For a while a man, breathing heavy, sat on my feet, which was fine but a bit annoying, and (EVEN WORSE!) someone just up ahead who was singing “Shake it Off” at the top of their lungs every so often in the first few miles.

Guess what I had stuck in my head for the rest of the run?


Shake, Shake, Shake.

Based on starting positions, some switchbacks and a few passes, I was pretty sure I was holding strong in second place. I was in my little pack of three and every so often I would see the little sprite of a runner a ridge ahead as we rounded the corner. I slowly pulled her into to about 200m but then lost contact over a series of climbs.

Slowly it warmed up and my legs got heavier. While my average pace for the first 15-miles was below 9 min/mile pace, it started to get harder and harder to hold and I stopped caring as much. Around mile 23, I got passed and dropped back into third.

I wasn’t breathing heavily but the uphills and downhills (never-ending!) were doing a number on my legs. I had to walk some of the downhills because I thought my muscles were going to explode from this weird cramping sensation that was going on. I passed more and more walkers and got passed by a few with strong finishes. I wasn’t quite sure where the finish line was, so when it appeared out of the blue no more than 400m ahead, I felt a sweet sweet relief… I could STOP! :) I jogged under the little banner, and the race director ran over to help undo the timing chip. There were awards but I had to sneak in a post-run swim and drive to pick up Lucy from Elizabeth and Jared down in Greenville, so I booked it out of there.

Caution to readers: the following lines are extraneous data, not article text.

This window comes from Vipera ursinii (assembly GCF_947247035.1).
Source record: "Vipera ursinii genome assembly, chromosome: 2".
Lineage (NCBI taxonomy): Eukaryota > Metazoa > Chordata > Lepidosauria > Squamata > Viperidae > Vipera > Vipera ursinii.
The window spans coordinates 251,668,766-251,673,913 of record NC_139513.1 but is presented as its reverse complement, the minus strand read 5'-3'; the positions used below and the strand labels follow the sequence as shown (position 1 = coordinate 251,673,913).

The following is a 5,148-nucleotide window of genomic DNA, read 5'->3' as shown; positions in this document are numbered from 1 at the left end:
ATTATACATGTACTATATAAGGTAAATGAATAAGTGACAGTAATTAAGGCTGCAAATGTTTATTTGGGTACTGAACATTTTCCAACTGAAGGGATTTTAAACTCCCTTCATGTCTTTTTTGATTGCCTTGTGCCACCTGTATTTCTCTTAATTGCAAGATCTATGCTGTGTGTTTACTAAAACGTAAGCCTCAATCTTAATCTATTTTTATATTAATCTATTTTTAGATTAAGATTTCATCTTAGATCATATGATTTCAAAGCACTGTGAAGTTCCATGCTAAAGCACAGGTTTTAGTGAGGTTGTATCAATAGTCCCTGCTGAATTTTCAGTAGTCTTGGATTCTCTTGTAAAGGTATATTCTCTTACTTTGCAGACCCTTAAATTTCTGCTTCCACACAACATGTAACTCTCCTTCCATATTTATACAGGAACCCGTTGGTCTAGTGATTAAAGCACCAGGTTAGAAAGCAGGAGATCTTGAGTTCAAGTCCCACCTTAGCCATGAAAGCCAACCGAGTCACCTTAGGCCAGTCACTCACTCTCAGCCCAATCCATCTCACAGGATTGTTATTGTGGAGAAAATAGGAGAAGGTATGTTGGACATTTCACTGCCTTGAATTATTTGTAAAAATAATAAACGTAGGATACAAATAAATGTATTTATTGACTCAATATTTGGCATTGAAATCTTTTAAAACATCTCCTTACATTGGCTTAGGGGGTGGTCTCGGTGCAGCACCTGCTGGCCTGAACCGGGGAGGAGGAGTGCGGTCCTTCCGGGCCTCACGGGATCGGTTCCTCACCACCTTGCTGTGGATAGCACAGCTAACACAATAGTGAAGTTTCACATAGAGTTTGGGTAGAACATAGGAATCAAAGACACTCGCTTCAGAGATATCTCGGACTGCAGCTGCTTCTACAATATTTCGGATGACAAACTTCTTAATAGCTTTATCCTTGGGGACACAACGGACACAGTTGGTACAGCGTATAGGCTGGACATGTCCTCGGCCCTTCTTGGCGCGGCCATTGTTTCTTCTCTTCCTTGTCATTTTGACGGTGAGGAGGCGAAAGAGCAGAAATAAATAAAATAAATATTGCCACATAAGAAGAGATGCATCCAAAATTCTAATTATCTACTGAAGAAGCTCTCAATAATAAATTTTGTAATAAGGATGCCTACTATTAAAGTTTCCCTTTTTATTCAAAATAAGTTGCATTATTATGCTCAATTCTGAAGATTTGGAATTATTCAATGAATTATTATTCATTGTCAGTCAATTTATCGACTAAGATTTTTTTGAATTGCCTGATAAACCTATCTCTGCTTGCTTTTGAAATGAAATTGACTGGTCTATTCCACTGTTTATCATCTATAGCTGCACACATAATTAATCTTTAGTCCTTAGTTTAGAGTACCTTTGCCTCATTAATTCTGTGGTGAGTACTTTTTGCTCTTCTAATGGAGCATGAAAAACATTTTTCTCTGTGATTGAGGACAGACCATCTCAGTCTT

Top three and 4:49—not too shabby for a one-and-done kind of deal.

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Driving away, before a stop at a gas station for some much needed refueling, I kind of just sat there like, “holy cow—I just ran 30 miles” and let it sink in on the two hour drive. No medals, no crazed cheering, no "YOU ARE AN IRONMAN" madness bringing you in—just a step across a threshold, nothing fancy. I can’t imagine the feeling after a 100-miler or some of the other endurance challenges out there but let me tell you, even for just a 50K the feeling is AMAZING!

For starters, it will really test your endurance—just as much mentally as physically. "Half-marathon down, only 17 more miles to go...." But oddly enough, the time flies by and you look down at your watch and somehow 2-hours have already passed and you're shoving powerbar gel #4 down your throat. And the whole time you’re "racing" there’s a nonchalance and absurd politeness about it all—in the start, in the finish, in passing people, in letting people behind you pass, in chit-chatting at an aid station before moving on, in not caring about your pace or finish time or final standings. Or, in my case, pretending that I was nonchalant about it all when really on the inside my OCD self was checking pace, fixated on standings, caring way too much to be “real” ultra-runner.

Despite the sense of accomplishment, maybe next time I’m searching endurance, I’ll just stick to a marathon. Preferably one with pacers and mile markers and a well-marked finish line. ;)